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  5. What should be of primary concern is how policies and decisions will affect the health and strength of the country; which is of course the people.

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  6. the good Dr's thinking is not new. It is basically what everyone on both sides of the aisle says. It is the implementation that's different.

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    1. And that... said that way, I can agree with...

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  7. So, given the basis of agreement what details would you each by into?

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  8. RN: To me, it all looks good. Remembering that great care as always must be taken around " the religious establishment". I doubt anyone here really wants government funding churches.

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    1. ...or churches funding government! And we shouldn't have corporations funding elections.

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    2. Yes, Jerry. As I accepted the very general framework put forth by RN a while back, and I still accept it.

      I raised "loopholes" back then. like about someone very rich campaigning at will. Now we have an example of this loophole dominating headlines.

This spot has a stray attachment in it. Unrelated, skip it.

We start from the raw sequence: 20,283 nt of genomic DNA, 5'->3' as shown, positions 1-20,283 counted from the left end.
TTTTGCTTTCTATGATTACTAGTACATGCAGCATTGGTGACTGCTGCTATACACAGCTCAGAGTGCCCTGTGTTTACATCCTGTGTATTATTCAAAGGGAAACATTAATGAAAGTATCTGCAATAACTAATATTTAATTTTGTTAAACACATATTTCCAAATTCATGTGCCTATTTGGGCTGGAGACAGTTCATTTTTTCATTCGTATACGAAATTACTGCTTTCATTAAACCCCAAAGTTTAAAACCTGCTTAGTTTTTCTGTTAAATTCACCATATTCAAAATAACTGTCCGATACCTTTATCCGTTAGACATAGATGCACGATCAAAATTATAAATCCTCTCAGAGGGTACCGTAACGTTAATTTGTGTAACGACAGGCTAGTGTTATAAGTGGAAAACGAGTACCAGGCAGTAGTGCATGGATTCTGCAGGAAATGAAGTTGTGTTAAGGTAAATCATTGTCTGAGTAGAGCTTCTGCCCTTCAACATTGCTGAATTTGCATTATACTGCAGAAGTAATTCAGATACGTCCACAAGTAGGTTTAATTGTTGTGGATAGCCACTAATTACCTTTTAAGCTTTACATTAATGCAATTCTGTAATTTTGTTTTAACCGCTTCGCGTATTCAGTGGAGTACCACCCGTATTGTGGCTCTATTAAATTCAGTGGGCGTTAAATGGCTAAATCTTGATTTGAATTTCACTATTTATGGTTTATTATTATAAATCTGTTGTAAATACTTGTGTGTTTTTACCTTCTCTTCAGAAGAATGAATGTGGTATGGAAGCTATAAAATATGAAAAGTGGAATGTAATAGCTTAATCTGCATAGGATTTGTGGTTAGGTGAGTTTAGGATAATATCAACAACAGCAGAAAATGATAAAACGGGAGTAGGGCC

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  9. Dr. Carsons words quoted in this post, as well as the premise behind the words are sound. They are an echo of principles that once made America great.
    Accepting personal responsibility combined with
    business and government investing in people (our greatest resource) is how our nation will remain strong and vibrant.

    It is advisable that church and state maintain that wall of seperation that Jefferson enunciated so well all those years ago. It is also imperative we slay once and for all crony capitalism/corporatism. In line with this Citizens United must fall if we are to avoid falling into an oligarchic plutocracy. In other words avoid a ne

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    1. o feudalistic society.

      Dr. Carson gets some of it, but not all of it.

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    2. Companies worry about spending money giving a worker skills - then the worker taking those skills and getting a higher-paying job elsewhere. That's why they prefer to hire someone who already has a lot of experience - because someone else paid for that experience.

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    3. Having been a manufacturing manager for years I know first hand what you say is true. In fact I either preferred to promote from within or hire new "new blood" with experience. Entry level positions requiring little skill or training not so important.

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    4. Well, doesn't that present a problem re Carson's proposal? A fix might be to offer tax incentives to companies that train people, but wouldn't that NOT be a departure from "the traditional progressive model"?